I recently bought a two-story condo unit. I decided to replace the bathroom exhaust fans upstairs, but when I removed the old fans, I discovered the exhaust duct was not connected to the roof vent: both ducts traveled all the way to the vent and joined at a tee, but there was a six-inch gap between tee and roof vent. Like this:

exhaust duct meets concrete ceiling

As you can see, it's a flat concrete roof (I think it's hollow-core slab), and the duct is 4" galvanized. An opening was cut into the concrete for the duct and vent. The duct tape on the tee makes me think it was attached to something before, but when I get my phone in to look straight up, I see this:

vent seen from below

The roof vent is flush with the concrete, but off-center, so it is obstructed (only by about half an inch) on one side. It's unclear how the tee ever could have connected, and there's no sign of any missing pieces.

The question is: How do I attach a new exhaust duct to this vent?

I am accessing the space from a 7" by 7" hole in the bathroom wall, which is tiled:

shower and fan location

All I can see from the hole is what you see in the first picture; the vent can't be seen directly.

I could use tools to chip away the concrete, but I'd need a tool that can be used one-handed in a confined space without any visibility. (I tried a drill with a masonry bit in the hopes of knocking some chunks off, but it's simply too big and I can't see what I'm doing.) I've thought of using flexible duct taped from the inside, which could work around the obstruction, but would the tape eventually fail from the heat and humidity? I could make a better access hole, perhaps directly underneath, but then I'd have to retile my bathroom ceiling.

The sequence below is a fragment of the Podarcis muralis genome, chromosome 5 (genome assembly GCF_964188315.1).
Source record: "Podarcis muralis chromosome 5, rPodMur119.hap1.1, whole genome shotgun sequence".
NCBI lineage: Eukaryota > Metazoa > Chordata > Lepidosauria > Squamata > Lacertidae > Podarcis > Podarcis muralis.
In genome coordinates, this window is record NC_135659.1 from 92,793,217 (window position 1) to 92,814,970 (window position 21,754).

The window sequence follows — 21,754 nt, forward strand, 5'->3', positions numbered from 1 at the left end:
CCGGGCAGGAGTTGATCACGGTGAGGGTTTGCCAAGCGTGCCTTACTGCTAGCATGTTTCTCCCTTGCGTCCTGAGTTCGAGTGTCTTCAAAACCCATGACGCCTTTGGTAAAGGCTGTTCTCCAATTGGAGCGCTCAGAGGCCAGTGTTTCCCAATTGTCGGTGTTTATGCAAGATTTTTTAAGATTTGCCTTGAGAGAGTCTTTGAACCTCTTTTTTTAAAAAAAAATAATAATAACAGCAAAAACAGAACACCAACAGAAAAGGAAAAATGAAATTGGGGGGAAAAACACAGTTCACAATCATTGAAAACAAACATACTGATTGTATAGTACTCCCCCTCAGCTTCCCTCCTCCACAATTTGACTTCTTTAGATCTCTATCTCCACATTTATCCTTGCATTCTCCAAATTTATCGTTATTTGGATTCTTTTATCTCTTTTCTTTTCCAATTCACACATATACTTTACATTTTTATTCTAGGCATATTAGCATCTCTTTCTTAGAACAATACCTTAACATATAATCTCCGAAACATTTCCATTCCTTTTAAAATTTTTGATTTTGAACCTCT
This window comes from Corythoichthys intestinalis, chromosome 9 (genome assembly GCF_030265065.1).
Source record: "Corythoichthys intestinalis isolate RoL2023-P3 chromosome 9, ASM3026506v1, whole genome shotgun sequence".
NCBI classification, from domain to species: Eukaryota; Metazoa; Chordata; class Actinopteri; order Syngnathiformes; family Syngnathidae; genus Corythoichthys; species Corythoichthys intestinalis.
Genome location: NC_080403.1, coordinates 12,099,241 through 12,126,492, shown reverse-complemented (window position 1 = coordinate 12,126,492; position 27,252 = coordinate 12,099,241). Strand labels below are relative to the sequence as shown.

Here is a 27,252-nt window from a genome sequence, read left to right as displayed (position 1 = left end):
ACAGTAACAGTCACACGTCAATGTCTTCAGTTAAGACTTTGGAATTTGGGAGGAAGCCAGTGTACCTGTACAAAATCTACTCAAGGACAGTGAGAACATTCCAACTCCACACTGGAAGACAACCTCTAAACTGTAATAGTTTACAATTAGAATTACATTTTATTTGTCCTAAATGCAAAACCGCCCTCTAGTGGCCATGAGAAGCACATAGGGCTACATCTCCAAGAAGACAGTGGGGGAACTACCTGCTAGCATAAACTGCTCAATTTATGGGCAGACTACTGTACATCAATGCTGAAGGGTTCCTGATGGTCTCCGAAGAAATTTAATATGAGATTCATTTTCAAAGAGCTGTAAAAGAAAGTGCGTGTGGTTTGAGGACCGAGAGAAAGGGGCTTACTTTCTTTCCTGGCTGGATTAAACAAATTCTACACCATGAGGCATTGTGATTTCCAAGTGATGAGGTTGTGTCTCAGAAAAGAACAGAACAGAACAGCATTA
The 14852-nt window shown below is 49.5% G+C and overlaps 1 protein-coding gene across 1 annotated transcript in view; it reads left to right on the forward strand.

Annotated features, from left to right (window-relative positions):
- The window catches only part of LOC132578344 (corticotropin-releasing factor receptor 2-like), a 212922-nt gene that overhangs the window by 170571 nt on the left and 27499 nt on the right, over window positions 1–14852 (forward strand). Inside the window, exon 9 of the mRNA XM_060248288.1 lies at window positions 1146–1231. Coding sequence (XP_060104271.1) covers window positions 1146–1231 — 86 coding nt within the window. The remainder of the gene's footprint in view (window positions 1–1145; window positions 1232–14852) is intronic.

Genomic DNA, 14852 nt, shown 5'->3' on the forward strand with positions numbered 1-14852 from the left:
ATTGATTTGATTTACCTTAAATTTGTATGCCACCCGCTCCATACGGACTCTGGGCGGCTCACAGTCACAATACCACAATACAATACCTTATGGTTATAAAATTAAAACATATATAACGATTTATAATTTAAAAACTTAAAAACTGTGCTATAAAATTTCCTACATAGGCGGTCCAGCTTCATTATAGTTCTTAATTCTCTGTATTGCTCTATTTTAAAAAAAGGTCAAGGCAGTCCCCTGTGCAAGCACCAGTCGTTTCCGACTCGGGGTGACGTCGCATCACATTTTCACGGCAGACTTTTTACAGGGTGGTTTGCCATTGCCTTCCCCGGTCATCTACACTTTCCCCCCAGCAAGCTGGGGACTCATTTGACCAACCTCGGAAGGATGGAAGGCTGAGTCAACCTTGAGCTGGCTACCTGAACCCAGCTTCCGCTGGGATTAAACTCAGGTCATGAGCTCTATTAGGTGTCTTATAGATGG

Ideally I'd like a solution that doesn't involve roofing work, since then the condo association has to get involved to approve roof work, making it harder to get contractors interested in the job.

  • I can not help you here, my bathroom vents go horizontally to the side walls, not to the roof. However, I would caution you chipping off the roof concrete
    – Traveler
    Jul 9, 2022 at 22:36
  • Is the existing tee opening the same size as the duct going up to the roof?
    – JACK
    Jul 9, 2022 at 23:11
  • The exterior vent is 4" and the tee is 4". There are reducers on the ducts, since the old exhaust fans had 3" exhausts. I plan to replace the ductwork with 4", since my new fans are 4". Jul 9, 2022 at 23:21
  • Would you be able to drop a 3.5" duct inside the 4" duct from the roof into the tee?
    – JACK
    Jul 9, 2022 at 23:33
  • Possibly. It would likely fit, but would it need to be sealed somehow? Jul 10, 2022 at 0:04

2 Answers 2


I'd get some duct that is 1/2" diameter smaller than the duct going through the concrete. Run the smaller duct inside the larger one up to the roof then connect the bottom of the new duct to the tee with some mastic and foil tape and squirt some expanding foam between the old and new ducts.


Only proper way now is to make an access above the shower, so you can get at the whole lot from inside the shower cubicle. Yes, it'll involve cutting some tiles, but for the future, it'll be easier to access for any problems. Then you'll be able to open up the concrete at its lower level, and be able, using both access shafts, to put it all together far better than the cobbled up arrangement we see. Something like a small loft hatch, tiled the same as the top of the cubicle would look good.

Or, hire a small camera on a flexi, and chip away like a surgeon doing a keyhole operation.

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